Is This Normal: Why Do Cats Destroy Christmas Trees?

By: Jelisa CastrodalePublished:

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Chewy Studios

Is This Normal: Why Do Cats Destroy Christmas Trees?

Q:I'm afraid to put up a Christmas tree, because my cat will attack it. Why do cats destroy Christmas trees? Is this normal?

Yes, it’s normal, but your cat might not be attacking it as much as they’re just excited to climb it and to play with all the shiny things attached to it.

Thanksgiving is in the rear-view, you've bought a handful of gifts for ... um ... yourself, the Christmas tree is finally set up in the living room and you're about to take another box of holiday decorations out of the closet. Next thing you know you’re back at the closet getting the broom and vacuum cleaner out, because roughly 15 seconds after you walked away from the Christmas tree, most of the needles and a handful of ornaments are on the floor––assuming that the entire tree isn't slumped against the wall, too. Why do cats seemingly love to destroy Christmas trees?

Cats and Christmas trees don't always play well together, but that's not because your otherwise wonderful pet has it out for evergreens. Your cat is just extraordinarily curious about this ultra-climbable item that has magically materialized in the living room, according to Marilyn Krieger, a Certified Cat Behavior Consultant (CCBC) and the author of “Naughty No More!”

"I've not seen a cat attack a Christmas tree," she tells beChewy.

"They're definitely very interested in them, and they will play with the tree,” she says. “It's almost too good to be true [for a cat] because it's something to climb, and they have all of these dangling things, so it's something to play with too. But attacking the tree is kind of a new one for me. I do know they'll climb to the top, they'll play with an ornament and knock it off, or their weight will knock the tree over."

Lisa Stemcosky, CCBC, CPDT-KA (Certified Professional Dog Trainer-Knowledge Assessed), and the owner of Pawlitically Correct cat behavior consulting, agrees. "[A Christmas tree] may be the coolest thing they've seen all year!" she says. "And as cats, they naturally seek out high places to rest and observe. They're also attracted to moving and wiggling things, so the moving and shimmering ornaments can look like prey."

OK, we get it—Christmas trees are like catnip to them. So, how do you keep your cat away from the Christmas tree? Regardless of cats’ motivation for climbing the tree or for knocking a dozen ornaments off the branches, there are two keys to ensuring that you'll spend more time admiring them, and less time reassembling them. The first is to find a way to keep the cat away from the tree, and the second is to find appropriate ways to redirect their attention.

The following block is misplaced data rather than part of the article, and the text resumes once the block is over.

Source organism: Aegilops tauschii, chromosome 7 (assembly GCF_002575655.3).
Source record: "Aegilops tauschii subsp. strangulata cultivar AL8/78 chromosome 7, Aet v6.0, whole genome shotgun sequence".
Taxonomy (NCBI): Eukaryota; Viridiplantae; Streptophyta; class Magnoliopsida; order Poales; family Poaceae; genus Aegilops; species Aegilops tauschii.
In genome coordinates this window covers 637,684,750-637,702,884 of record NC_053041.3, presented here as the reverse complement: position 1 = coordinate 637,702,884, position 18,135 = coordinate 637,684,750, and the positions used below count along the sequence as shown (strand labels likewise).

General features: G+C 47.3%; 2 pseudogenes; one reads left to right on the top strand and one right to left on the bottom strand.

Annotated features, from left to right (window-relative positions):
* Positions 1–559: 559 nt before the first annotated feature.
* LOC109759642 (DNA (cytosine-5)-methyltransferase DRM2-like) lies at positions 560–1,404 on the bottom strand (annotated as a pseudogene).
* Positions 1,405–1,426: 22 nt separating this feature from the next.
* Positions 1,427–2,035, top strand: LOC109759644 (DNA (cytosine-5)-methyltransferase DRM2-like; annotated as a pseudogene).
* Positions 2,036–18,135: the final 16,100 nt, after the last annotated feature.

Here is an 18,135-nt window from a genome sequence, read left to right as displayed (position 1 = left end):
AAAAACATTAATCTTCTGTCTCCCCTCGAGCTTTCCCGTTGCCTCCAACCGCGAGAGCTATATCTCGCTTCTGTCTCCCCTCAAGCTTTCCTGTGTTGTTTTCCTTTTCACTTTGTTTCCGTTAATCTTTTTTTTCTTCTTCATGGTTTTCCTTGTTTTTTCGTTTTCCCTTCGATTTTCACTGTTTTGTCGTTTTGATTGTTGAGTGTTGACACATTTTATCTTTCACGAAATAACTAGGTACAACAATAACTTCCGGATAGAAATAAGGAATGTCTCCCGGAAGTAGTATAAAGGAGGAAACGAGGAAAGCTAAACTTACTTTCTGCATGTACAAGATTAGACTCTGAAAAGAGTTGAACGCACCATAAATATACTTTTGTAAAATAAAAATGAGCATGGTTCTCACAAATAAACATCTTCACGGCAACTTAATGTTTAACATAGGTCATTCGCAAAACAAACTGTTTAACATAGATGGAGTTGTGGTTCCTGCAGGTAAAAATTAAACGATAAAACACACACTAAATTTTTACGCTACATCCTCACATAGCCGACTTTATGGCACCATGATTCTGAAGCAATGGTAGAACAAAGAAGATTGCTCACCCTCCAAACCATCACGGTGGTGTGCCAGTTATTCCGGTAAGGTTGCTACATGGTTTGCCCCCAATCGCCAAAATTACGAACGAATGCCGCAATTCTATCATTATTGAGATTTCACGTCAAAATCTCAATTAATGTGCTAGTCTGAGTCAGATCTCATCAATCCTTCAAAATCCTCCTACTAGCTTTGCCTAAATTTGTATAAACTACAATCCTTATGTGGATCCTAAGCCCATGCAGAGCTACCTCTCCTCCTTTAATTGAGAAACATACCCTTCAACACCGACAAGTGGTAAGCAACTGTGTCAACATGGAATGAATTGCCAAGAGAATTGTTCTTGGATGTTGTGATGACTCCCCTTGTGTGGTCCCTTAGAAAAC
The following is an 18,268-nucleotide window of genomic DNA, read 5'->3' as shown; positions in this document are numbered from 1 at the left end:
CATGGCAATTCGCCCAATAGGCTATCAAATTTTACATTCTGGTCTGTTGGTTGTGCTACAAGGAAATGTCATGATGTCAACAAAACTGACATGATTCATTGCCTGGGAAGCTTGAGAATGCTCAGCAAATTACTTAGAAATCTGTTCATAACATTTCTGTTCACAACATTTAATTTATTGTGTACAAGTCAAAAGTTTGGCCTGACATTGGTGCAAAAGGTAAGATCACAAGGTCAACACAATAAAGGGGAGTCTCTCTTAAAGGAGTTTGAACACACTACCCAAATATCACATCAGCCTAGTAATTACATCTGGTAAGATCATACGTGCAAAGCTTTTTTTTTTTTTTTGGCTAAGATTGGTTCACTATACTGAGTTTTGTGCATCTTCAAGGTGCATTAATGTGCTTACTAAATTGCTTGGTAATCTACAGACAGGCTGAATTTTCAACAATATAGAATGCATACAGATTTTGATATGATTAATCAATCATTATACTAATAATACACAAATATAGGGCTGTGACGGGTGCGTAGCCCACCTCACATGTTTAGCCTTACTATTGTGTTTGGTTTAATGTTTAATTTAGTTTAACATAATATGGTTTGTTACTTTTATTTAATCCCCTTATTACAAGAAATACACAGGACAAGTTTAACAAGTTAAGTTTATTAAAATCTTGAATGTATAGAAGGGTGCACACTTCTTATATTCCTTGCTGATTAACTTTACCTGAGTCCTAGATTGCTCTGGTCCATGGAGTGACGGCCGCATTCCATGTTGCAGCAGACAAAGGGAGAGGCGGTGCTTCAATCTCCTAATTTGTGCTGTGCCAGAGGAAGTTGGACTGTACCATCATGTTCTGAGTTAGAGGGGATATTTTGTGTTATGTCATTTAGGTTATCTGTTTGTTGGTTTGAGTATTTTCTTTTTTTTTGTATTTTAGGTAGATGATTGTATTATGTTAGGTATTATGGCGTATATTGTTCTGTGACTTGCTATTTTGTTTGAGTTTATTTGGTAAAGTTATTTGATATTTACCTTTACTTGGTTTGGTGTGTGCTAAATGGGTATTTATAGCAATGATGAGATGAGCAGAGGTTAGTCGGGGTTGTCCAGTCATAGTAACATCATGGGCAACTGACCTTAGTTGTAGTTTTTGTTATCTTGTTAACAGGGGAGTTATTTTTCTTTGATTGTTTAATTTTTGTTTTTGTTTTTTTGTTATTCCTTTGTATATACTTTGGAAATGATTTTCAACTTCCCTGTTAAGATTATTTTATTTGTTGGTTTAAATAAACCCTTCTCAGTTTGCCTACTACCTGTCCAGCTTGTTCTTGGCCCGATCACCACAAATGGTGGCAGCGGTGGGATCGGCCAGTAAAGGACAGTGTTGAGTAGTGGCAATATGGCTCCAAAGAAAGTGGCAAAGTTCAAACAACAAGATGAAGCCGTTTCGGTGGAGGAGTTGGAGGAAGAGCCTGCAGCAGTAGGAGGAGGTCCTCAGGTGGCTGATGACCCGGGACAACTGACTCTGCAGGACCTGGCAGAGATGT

"Whatever you can do to keep them separated, even if it's just as simple as closing a door," Krieger says. "Having said that, I do have a couple of clients who have actually hung their trees from the ceiling. It can be difficult to do, but it's stunning to see––and the cat can't reach them."

Stemcosky recommends putting a physical barrier around the tree (like an exercise pen, for example) to keep curious cats and curious kids away. "Also start the ornaments and lights a few feet off the ground, so they aren't dangling at your cat's eye level," she says. "And tuck your wrapped gifts underneath to prevent your cat from climbing up the tree from the underside." Learn more about cat-proofing your Christmas tree here.

As far as distracting the cat, Krieger recommends interactive toys, ball track toys, or just rolling treats away from the tree, so your kitty is rewarded by not going near it. She also suggests having a cat tree that's at least five feet tall, so your cat has something to climb that doesn't have lights and breakables on it. "Of course, it depends on the individual cat, and the age of the cat too," she says. "As far as kittens are concerned, anything that comes into the house, it's like 'Oh boy, let's check this out!' You have to be especially vigilant about those little guys."

Stemcosky emphasizes that it's best to ensure that your decorations are cat-friendly, just in case they do decide to check them out. "Use unbreakable ornaments in case one is knocked to the floor, non-toxic decorations so if your cat does chew on them they won't get sick, and make sure any live plants and flowers are not poisonous to cats," she added. Learn more about holiday décor dangers and how to avoid them here.

All of this sounds simple, but when have cats ever been simple? Maybe that's something to ask Santa about.

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By: Jelisa CastrodalePublished:

BeSmart